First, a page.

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June 14, 2013
Blogs : 'T20 has enhanced the possibilities for off-field indiscretions'
News : Warner publicly apologises for Root punch
News : Warner suspended until first Ashes Test
Cricket Australia's chief executive, James Sutherland, has described David Warner's attack on Joe Root as "a despicable thing" and said Warner was extremely fortunate to still be available for Ashes selection. Sutherland also slammed the wider playing group and team management for the events that unfolded at the weekend, questioning why Warner and a group of Australian players were out drinking in the early hours of Sunday morning.
The usually mild-mannered Sutherland was clearly livid during a press conference on Friday in Brisbane, where he said Warner's public apology in London on Thursday meant little. Sutherland said there could have been no justification for Warner's physical attack on an opposition player and that Warner was bringing "the game, his team and his team-mates down".
"David Warner has done a despicable thing," Sutherland said. "But I also hold the team to account here. There were other people there with him and those that were there need to take responsibility for that, but so does the team as a whole and the team management group as a whole.
"There is no place for violence anywhere and I'm extremely disappointed in that. I'm extremely disappointed in him and I have told him that ... There were certain things that led to this situation that happened, as I understand it, at 2.30 in the morning. There's not a lot of good that happens at 2.30 in the morning in a pub or a nightclub. I believe that the team as a whole and the people who were around him at the time also need to take responsibility for what happened."
As well as Warner and a group of England players, a number of other Australians including Mitchell Marsh, Matthew Wade, Glenn Maxwell, Phillip Hughes and Clint McKay were reported to have been at the Walkabout pub in Birmingham when Warner's punch at Root occurred. Australia's stand-in captain George Bailey said on Wednesday it had been "a minor incident" that had been dealt with in-house.
But Cricket Australia and its Code of Behaviour commissioner Gordon Lewis, a retired County Court judge, took the altercation seriously and at a hearing on Thursday Lewis imposed an A$11,500 fine on Warner and suspended him until the first Ashes Test. Lewis made his decision independently and while Sutherland said Cricket Australia was comfortable with the punishment, he said Warner could count himself fortunate to be available for Ashes selection.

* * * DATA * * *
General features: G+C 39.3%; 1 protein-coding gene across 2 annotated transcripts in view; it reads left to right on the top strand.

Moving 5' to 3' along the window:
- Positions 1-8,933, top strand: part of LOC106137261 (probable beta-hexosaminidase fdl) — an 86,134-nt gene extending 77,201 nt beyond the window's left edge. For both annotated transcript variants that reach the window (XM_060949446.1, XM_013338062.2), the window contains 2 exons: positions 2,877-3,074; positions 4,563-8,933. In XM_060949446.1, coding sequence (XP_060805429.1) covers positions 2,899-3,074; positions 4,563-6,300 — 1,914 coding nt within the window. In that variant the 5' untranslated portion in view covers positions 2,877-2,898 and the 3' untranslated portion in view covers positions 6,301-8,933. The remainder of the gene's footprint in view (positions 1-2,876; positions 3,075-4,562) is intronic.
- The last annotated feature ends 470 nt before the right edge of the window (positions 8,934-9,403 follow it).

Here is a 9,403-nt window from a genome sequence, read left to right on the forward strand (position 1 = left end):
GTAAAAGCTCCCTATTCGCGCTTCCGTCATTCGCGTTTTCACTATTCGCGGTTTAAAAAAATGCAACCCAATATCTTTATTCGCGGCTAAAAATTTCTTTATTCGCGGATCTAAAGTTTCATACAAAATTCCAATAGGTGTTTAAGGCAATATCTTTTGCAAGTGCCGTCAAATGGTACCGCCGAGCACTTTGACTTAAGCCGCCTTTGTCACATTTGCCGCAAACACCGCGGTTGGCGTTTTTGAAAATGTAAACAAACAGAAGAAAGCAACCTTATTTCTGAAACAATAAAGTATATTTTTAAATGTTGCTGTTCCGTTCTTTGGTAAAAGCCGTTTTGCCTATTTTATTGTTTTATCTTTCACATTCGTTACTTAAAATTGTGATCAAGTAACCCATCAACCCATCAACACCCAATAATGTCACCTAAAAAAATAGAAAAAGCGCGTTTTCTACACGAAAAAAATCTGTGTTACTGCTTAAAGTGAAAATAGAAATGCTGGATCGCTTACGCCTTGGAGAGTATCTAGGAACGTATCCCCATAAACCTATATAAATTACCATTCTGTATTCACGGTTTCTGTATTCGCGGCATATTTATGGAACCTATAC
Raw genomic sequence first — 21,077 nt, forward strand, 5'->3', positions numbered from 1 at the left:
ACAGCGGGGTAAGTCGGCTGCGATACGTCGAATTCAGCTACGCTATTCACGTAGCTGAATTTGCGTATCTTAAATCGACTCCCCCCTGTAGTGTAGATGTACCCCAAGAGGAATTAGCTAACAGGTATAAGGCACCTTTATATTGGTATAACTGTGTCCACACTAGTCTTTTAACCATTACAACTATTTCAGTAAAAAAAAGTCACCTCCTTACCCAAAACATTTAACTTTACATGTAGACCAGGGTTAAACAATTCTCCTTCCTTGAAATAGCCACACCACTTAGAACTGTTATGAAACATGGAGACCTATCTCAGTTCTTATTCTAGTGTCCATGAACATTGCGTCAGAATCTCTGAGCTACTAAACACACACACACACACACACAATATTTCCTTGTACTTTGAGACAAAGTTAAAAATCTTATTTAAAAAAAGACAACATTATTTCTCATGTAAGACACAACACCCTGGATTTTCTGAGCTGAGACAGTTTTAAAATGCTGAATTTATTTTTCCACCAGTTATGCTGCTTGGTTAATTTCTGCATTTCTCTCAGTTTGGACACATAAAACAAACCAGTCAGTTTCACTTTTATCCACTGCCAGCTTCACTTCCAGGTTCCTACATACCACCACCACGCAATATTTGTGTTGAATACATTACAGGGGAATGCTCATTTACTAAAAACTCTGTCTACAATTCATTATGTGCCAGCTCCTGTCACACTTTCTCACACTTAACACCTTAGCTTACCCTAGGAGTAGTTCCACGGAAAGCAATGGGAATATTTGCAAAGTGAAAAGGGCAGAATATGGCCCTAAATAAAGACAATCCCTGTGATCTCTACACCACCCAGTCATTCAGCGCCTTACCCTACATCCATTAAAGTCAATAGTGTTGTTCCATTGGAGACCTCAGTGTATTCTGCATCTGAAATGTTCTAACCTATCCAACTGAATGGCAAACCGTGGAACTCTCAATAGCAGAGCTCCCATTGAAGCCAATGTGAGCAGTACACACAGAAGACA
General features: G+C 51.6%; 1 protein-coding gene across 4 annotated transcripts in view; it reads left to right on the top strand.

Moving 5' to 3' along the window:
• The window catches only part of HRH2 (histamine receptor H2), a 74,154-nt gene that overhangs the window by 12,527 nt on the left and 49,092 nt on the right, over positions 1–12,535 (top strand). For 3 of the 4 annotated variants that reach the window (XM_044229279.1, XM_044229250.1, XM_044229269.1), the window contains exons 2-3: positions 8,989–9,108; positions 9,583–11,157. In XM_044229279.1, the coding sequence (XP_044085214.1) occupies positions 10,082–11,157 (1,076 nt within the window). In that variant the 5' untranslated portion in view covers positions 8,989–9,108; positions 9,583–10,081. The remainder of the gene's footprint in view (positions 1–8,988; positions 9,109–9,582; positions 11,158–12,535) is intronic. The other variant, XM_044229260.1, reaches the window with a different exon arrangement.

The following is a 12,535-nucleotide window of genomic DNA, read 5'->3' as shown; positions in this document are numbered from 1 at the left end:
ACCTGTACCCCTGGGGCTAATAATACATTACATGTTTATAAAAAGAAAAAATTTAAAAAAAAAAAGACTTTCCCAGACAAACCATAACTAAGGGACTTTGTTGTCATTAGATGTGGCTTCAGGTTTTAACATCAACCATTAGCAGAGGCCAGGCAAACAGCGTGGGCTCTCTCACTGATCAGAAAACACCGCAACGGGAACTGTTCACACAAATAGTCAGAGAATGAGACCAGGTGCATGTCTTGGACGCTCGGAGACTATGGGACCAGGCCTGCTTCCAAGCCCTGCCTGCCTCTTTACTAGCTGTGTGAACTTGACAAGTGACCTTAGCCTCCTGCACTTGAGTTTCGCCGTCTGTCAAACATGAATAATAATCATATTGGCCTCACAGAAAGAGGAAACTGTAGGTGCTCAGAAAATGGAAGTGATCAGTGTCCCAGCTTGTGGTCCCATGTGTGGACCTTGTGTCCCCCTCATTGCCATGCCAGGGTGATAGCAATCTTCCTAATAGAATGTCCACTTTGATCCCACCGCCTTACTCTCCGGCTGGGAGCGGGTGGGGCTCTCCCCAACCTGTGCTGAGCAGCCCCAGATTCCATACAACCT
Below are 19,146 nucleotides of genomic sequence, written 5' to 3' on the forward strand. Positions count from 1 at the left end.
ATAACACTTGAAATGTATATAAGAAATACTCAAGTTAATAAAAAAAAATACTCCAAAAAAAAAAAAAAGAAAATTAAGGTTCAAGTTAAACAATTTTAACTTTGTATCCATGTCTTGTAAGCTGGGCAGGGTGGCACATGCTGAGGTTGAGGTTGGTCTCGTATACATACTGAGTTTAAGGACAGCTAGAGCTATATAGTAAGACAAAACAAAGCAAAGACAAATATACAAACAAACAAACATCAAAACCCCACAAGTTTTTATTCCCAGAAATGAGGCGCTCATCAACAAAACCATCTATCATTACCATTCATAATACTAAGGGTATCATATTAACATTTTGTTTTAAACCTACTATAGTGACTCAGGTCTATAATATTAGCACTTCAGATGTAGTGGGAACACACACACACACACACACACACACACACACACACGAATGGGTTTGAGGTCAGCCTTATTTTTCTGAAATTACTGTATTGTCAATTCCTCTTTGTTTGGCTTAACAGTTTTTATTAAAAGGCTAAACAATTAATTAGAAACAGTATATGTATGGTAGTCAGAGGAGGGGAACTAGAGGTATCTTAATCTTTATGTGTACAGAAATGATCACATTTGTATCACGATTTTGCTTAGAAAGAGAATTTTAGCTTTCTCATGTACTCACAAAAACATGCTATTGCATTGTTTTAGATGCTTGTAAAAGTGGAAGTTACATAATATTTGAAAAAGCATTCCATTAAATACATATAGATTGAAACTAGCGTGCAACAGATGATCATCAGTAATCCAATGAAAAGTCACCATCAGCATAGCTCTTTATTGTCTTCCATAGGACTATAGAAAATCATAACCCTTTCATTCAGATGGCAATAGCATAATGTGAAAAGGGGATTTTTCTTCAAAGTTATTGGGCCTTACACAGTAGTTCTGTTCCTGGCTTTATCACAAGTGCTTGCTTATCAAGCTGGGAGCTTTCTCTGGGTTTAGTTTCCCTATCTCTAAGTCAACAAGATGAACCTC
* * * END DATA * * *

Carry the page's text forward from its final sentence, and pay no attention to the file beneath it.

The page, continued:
"I think he's very lucky," Sutherland said. "It could have been a lot worse, couldn't it? It should never have got to that and as it stands, yes, he is lucky to be available for selection ... Cricket people know it's going to be very, very hard for David Warner to get selected for the first Test match. He can't play cricket until the first Test match starts.
"I note that overnight he has made comments apologising for what he has done and expressing remorse for his actions. That's all well and good. It counts for a little bit, but not much. What really counts is his actions going forward in the future, and we're watching those very closely."
Warner's public apology came less than a month after he faced the media in Sydney to express his regret at a foul-mouthed Twitter rant at two Australian journalists, which earned him a A$5750 fine. The incident in Birmingham was clearly far more serious and while Sutherland stopped short of declaring that Warner was on a final warning, he said the batsman had been put under no illusions as to the direction his career was heading if he did not change his behaviour.
"There is no excuse for what happened on Saturday night," he said. "I don't care what explanations people might want to put up, there is no place for violence in society and there is no place for Australian cricketers to be finding themselves in that position."
Brydon Coverdale is an assistant editor at ESPNcricinfo. He tweets hereFeeds: Brydon Coverdale
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